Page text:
Is it something in the air or something in the soup? Whatever it is, there seems to be a growing gap in levels of customer service. My shopping experience this weekend adds to the growing body of evidence.
I wanted to buy a small, portable printer and a rolling travel case to carry both my laptop and the new printer. My budget was $400.
Without going into all the gory details, at the first store I went to, despite the abundance of employees on the floor, I could not get anyone to come over and answer a few questions.
Finally, more than five minutes later, a man walking through the department asked if I had found everything all right. “Are you a manager?” I asked. He replied “yes,” and then came over to me.
I told him that I had been waiting more than five minutes for help, and that I thought the customer service in his store sucked (yes, I actually used that term). He apologized and called over a young man to help, touting him as the store’s “printer expert.” Well, an expert he might have been, but as I asked a few questions he was condescending and offered me nothing beyond what was printed on the promotional placard already in plain sight.
I thanked him for his time and headed for the door. I couldn’t reward inept service with a $400 purchase.
Two blocks down the street was an office supply store. I swung in and there was Kelly, helpful as could be. I was still twenty feet away from her when she greeted me and told me she’d be right with me. She asked my name and used it when talking with me. She wasn’t overly friendly or bubbly – just professional. Even with a store full of people, she made sure my questions were answered and kept checking with me as I shopped.
When I decided to make my purchase at that store, Kelly discovered there were no printers in stock like the one I wanted. Kelly picked up the phone to find out what she could do. As fate would have it, the store’s order shipment had arrived that morning, and among the 48 yet-unpacked totes of merchandise was supposed to be one of those printers. Kelly grabbed another employee and together they went through all the totes until they found the printer.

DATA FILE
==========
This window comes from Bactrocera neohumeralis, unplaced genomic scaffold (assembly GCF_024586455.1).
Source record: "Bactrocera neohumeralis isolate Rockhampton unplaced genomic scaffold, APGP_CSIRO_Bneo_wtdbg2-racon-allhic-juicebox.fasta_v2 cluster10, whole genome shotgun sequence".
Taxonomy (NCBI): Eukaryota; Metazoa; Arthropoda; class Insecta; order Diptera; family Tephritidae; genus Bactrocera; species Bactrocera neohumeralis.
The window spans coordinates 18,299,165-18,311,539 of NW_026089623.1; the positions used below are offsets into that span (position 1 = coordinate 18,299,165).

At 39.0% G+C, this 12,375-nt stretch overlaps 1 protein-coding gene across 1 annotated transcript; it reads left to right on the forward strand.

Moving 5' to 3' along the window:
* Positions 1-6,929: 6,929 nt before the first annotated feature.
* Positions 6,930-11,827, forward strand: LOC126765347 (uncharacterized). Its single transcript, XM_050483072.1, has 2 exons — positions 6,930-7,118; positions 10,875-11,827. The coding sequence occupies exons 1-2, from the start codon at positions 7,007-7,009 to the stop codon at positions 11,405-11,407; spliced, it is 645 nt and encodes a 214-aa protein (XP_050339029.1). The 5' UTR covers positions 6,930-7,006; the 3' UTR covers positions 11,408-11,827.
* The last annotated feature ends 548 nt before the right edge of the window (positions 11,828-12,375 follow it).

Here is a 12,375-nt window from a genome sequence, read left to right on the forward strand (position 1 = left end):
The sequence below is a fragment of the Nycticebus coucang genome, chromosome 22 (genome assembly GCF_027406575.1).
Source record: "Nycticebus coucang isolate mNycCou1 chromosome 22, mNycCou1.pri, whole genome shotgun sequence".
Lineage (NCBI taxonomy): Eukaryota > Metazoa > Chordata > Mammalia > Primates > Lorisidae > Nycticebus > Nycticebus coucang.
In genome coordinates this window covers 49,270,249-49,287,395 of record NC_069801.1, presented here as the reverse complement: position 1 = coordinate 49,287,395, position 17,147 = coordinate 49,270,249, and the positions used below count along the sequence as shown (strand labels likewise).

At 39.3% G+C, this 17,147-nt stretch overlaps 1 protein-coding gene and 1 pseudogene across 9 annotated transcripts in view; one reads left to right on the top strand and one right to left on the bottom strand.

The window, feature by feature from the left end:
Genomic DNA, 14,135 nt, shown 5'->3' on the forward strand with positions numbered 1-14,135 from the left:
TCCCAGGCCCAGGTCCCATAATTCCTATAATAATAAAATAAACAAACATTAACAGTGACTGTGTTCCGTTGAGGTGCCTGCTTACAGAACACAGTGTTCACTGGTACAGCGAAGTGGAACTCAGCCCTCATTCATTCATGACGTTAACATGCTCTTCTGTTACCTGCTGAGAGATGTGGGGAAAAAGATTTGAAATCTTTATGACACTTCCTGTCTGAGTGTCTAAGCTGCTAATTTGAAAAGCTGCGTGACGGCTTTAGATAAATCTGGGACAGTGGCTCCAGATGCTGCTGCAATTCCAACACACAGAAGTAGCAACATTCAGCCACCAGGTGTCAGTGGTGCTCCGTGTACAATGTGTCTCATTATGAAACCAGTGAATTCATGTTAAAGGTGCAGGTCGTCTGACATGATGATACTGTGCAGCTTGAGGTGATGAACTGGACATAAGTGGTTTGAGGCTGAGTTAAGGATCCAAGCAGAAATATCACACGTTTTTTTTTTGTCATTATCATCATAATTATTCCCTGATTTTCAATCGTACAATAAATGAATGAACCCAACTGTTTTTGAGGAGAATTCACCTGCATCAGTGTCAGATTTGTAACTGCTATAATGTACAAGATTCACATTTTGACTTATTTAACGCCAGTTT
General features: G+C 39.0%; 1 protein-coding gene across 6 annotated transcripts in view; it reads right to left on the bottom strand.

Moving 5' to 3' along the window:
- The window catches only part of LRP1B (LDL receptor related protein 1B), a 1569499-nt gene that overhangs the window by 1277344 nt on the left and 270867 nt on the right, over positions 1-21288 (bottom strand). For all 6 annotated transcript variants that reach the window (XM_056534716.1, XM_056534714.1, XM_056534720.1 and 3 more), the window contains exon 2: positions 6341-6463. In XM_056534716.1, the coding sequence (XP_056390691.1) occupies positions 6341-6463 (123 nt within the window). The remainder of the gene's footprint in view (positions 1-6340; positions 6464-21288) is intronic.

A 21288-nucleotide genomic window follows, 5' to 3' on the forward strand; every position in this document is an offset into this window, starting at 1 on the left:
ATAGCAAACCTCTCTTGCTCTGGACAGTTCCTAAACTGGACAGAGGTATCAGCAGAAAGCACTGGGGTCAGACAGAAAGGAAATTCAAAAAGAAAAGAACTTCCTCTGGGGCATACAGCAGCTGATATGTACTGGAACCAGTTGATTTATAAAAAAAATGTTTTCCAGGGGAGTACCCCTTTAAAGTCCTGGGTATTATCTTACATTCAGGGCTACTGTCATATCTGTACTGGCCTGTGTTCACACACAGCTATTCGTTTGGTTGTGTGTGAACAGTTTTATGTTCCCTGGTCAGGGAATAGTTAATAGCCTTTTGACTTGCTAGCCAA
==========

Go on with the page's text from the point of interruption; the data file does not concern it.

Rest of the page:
Kelly cared. She inquired. She served. She went the extra mile. And without question she earned the business.
Guess which store I’m going back to the next time I need something? Guess which store I’m likely to avoid?
Now put yourself in the role of talking with a customer. Are you serving that customer? Are you making him or her feel like a million bucks? Are you going the extra mile?
Or, like at the first store, are you taking your customers for granted?
I guarantee that if you give your customers heaven, they’ll return for more. If you take them for granted they’ll probably fly like a bat on the way out the door, never to return.
The choice – and it is always a choice – is up to you.